San Diego Comic-Con: Geektopia Just Over a Month AwayJune 7, 2015
It’s hard to believe that San Diego Comic-Con (SDCC), which now draws more than 130,000 guests annually, had truly humble beginnings. It began as San Diego’s Golden State Comic-Con (it didn’t become San Diego Comic-Con until 1973) and that first multi-weekend convention drew about 300.
Those organizers must have been thrilled with 300 for their inaugural convention, and why wouldn’t they? It’s a fantastic number, especially for the 70’s where comics and pop-culture were not nearly as mainstream as they are now.
It’s impossible that they ever conceived what their convention would become.
SDCC is now a destination for geeks of all flavours: movie and tv nerds, cosplay masters, anime lovers, and more. Celebrities are even known to stalk the dealer halls in costume so they can take part in the show, basking in the atmosphere anonymously.
In fact, in one famous example, Bryan Cranston of Breaking Bad walked the stalls in a Heisenberg mask, revealing himself to be…himself…only at the show’s panel.
[Image via duckduckgrayduck]
Marketing companies pour hundreds of thousands, if not millions, of dollars into their displays both inside and outside the convention centre in an attempt to raise awareness for their show/book/event/anything.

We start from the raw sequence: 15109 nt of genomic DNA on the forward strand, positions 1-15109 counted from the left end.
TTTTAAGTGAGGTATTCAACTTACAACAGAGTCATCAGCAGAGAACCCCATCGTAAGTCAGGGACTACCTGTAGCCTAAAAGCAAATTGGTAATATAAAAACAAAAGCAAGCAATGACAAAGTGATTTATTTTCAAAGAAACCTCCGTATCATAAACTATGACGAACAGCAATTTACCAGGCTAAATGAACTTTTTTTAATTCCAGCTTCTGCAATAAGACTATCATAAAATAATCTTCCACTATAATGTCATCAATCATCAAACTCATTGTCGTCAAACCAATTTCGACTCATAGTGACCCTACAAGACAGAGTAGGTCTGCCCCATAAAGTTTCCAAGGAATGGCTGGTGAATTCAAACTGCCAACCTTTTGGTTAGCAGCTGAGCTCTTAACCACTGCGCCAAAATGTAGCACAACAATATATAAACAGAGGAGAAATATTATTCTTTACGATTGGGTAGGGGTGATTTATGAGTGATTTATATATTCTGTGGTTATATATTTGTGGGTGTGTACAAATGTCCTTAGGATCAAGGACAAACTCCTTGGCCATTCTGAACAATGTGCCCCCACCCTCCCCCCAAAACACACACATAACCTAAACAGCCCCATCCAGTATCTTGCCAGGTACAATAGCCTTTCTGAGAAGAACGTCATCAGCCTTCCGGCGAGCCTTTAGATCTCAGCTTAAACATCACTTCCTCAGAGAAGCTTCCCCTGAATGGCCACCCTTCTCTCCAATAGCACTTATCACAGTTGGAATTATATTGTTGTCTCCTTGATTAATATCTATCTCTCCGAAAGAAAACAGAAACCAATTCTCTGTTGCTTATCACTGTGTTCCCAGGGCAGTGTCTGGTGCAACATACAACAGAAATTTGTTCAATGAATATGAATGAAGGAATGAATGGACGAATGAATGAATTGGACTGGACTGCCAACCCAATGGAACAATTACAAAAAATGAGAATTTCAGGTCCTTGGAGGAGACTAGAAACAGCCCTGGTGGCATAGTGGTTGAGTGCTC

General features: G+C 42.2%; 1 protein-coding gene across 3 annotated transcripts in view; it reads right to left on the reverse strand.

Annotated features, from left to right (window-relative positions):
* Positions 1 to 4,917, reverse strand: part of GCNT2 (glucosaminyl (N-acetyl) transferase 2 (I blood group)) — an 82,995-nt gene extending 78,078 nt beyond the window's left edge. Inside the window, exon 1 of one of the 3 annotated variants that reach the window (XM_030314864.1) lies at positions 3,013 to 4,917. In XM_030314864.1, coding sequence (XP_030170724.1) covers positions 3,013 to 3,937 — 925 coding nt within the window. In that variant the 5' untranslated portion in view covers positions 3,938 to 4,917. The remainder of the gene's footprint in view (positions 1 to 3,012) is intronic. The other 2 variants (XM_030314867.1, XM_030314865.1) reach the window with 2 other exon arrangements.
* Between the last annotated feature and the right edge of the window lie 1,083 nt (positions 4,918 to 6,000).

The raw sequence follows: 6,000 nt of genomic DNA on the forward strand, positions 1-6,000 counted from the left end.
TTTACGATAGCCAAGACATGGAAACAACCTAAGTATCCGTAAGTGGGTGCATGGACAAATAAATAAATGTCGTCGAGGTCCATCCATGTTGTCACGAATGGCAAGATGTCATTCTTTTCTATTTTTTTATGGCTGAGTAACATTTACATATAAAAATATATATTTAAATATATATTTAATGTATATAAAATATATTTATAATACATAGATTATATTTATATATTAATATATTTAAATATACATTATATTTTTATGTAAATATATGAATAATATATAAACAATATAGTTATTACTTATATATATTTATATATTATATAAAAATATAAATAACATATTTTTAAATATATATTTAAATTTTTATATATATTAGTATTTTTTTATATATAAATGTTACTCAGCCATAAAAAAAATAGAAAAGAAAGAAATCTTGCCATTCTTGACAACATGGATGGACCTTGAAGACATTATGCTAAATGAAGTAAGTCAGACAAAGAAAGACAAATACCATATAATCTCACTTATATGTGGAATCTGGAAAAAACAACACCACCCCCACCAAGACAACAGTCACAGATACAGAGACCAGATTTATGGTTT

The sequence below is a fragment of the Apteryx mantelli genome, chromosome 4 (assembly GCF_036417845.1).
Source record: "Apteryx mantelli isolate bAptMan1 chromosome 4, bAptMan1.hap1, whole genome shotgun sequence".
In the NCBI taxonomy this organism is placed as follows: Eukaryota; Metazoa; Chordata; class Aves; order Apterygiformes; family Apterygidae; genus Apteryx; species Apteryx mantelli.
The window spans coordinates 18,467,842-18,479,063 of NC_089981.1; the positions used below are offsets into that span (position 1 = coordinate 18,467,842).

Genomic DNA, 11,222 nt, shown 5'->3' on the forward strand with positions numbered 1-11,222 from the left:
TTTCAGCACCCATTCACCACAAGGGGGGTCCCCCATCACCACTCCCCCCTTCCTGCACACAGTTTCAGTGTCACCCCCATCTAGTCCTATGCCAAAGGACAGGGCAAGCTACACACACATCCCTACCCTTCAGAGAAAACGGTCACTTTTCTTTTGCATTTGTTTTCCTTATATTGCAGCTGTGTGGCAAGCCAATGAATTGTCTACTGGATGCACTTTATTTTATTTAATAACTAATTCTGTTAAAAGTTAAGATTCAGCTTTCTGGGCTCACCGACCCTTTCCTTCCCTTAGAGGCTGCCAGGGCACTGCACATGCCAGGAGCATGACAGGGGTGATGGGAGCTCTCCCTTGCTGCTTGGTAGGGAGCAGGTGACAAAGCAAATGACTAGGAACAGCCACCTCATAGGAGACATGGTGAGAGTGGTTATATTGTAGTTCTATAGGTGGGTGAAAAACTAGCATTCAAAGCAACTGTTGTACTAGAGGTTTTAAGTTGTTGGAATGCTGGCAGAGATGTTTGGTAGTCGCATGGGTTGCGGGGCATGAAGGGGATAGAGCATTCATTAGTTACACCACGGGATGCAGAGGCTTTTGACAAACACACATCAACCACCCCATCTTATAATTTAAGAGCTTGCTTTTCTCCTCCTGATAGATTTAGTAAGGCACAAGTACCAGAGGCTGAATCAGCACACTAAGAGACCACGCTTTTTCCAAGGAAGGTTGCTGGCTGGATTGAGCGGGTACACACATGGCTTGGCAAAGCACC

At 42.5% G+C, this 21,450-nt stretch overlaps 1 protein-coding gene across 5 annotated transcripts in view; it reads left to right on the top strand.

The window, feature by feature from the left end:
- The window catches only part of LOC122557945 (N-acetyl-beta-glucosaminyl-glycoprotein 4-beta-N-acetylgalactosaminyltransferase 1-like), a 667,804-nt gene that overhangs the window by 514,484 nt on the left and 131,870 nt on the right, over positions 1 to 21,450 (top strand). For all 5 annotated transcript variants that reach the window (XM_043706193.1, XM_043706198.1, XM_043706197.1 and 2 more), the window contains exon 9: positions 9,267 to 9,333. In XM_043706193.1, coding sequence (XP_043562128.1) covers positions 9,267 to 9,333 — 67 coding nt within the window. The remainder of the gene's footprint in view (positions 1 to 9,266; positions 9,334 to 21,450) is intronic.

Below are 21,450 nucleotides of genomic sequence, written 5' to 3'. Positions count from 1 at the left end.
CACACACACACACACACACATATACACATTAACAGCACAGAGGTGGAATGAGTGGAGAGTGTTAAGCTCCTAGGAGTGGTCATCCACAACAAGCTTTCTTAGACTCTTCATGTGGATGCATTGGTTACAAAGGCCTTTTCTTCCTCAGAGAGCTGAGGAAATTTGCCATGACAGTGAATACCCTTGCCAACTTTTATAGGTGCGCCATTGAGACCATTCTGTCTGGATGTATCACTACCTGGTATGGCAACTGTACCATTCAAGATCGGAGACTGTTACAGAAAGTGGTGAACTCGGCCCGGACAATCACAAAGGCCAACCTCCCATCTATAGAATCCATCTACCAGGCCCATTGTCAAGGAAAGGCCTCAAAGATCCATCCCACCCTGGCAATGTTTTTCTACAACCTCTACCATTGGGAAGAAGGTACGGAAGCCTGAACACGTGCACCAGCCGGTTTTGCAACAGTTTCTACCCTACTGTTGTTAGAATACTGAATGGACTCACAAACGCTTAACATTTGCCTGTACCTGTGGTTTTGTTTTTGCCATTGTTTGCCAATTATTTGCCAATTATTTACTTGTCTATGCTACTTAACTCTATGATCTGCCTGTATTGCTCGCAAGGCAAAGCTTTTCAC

Con attendees inject millions into San Diego’s economy eating, sleeping, drinking, buying, and waiting in lines.
Comic-Con International: San Diego (as it’s more formally known) has become a powerhouse.
There are other cons, certainly. SDCC isn’t alone.
New York Comic-Con is attended by more people than SDCC because the latter’s attendance is capped, limited by the size of its convention centre (which is apparently getting a massive upgrade in the near future.)
Fan Expo in Toronto is growing quickly as well, and is far and away the biggest convention in Canada.
But it was San Diego Comic-Con that arguably popularized the blending of pop-culture fandom into one super massive convention. It may not be the biggest convention anymore but it still holds a certain…something…for those people lucky enough to go.
There’s an allure to it; a certain ring it has that just isn’t shared when speaking about other conventions. Though it’s not the biggest anymore (for the time being) it may be the most well known.
I managed to get a ticket this year. It’ll be my second visit in a row, but my first time solo.
It’ll be a new way to see the con and I’m equal parts nervous and excited.
For now it’s worth reflecting on San Diego Comic-Con’s past and its exciting future; with a nod of thanks to to the late Shel Dorf, Ken Krueger, and Richard Alf who started it all back in 1970.